No political consultant sees more angles than Richie Ross, but his tangent opposing two pro-consumer ballot initiatives, which could turn 2014 into the Year of the Patient, is unsound geometry (“Voters can’t avoid health care politics,” Jan. 2). The ballot measures will save lives and money by closing fatal loopholes in Obamacare and California’s patient-safety laws.
The Affordable Care Act requires everyone to buy insurance but does not limit its cost. The “Justify Rates” ballot initiative before voters in November requires California health insurers to justify rate hikes and get approval before they take effect, as now happens in 35 other states.
The millions of individual policyholders and tens of thousands of businesses whose rates could not go up without state approval under the measure are those who have been hardest hit by premium increases over the past decade.
The ballot measure applies California’s tough property casualty insurance regulation, enacted by voters in 1988 as Proposition 103, to health insurance. A recent study by the Consumer Federation of America found the law has saved California drivers $102 billion. Drivers today pay less in real money than they did in 1988, the only state to see any decline.
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The same tough rate regulation already applies to medical-malpractice insurance for physicians and hospitals, including that paid for by private clinics.
Consumer Watchdog has used the law’s protections to lower medical-malpractice insurance premiums by $77 million over the past decade. Ironically, doctors enjoy the protection that millions of Californians who pay for health insurance don’t yet have.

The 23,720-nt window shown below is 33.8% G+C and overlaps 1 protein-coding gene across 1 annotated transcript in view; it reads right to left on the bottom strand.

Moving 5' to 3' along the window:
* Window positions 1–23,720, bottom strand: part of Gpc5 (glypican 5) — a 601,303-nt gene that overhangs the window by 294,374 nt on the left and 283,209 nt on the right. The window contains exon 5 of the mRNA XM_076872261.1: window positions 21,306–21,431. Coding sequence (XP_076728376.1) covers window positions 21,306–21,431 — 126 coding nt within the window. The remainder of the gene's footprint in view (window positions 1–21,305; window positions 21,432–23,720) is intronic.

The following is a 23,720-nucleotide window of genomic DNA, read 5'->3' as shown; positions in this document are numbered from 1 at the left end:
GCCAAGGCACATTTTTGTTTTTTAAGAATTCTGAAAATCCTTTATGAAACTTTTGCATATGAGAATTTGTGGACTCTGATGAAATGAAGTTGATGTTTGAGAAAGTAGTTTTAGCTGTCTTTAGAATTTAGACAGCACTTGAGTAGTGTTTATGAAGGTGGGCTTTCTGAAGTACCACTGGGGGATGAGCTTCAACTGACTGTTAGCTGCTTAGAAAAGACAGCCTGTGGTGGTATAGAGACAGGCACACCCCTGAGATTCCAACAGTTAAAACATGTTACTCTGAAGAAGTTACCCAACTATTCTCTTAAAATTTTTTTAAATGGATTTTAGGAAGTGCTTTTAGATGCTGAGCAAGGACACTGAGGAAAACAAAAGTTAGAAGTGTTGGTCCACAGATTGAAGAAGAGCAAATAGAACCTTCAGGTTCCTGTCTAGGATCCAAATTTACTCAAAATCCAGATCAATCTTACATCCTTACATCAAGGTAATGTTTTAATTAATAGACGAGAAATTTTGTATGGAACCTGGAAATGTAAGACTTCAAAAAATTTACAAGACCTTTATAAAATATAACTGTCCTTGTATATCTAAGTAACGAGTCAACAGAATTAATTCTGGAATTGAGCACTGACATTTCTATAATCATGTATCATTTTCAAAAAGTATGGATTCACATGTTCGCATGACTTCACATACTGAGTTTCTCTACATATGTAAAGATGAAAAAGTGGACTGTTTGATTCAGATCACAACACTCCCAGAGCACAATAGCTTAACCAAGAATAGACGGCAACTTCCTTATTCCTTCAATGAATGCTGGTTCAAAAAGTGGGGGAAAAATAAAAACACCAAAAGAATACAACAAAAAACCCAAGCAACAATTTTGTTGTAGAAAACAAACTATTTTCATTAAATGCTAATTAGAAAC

That’s why arguments that the Troy and Alana Pack Patient Safety Act, now circulating, will raise malpractice rates are phony.
This ballot measure will save lives by curbing substance abuse by doctors, stemming the tide of overprescribing, and updating a 38-year-old cap on victims’ recovery that prevents injured patients from getting justice.
The California Medical Board estimates that 18 percent of doctors have a drug or alcohol problem during their careers. Mandatory drug testing, as now applies to most other public safety professions, will prevent dangerous doctors from practicing. Updating our medical-malpractice laws will allow victims of drugged, drunk and dangerous doctors to get justice.
One quarter of all medical discipline in the state involves abuse of drugs or alcohol. The Pack Patient Safety Act will protect the victims of this abuse and their families from the third leading cause of death in America: medical malpractice.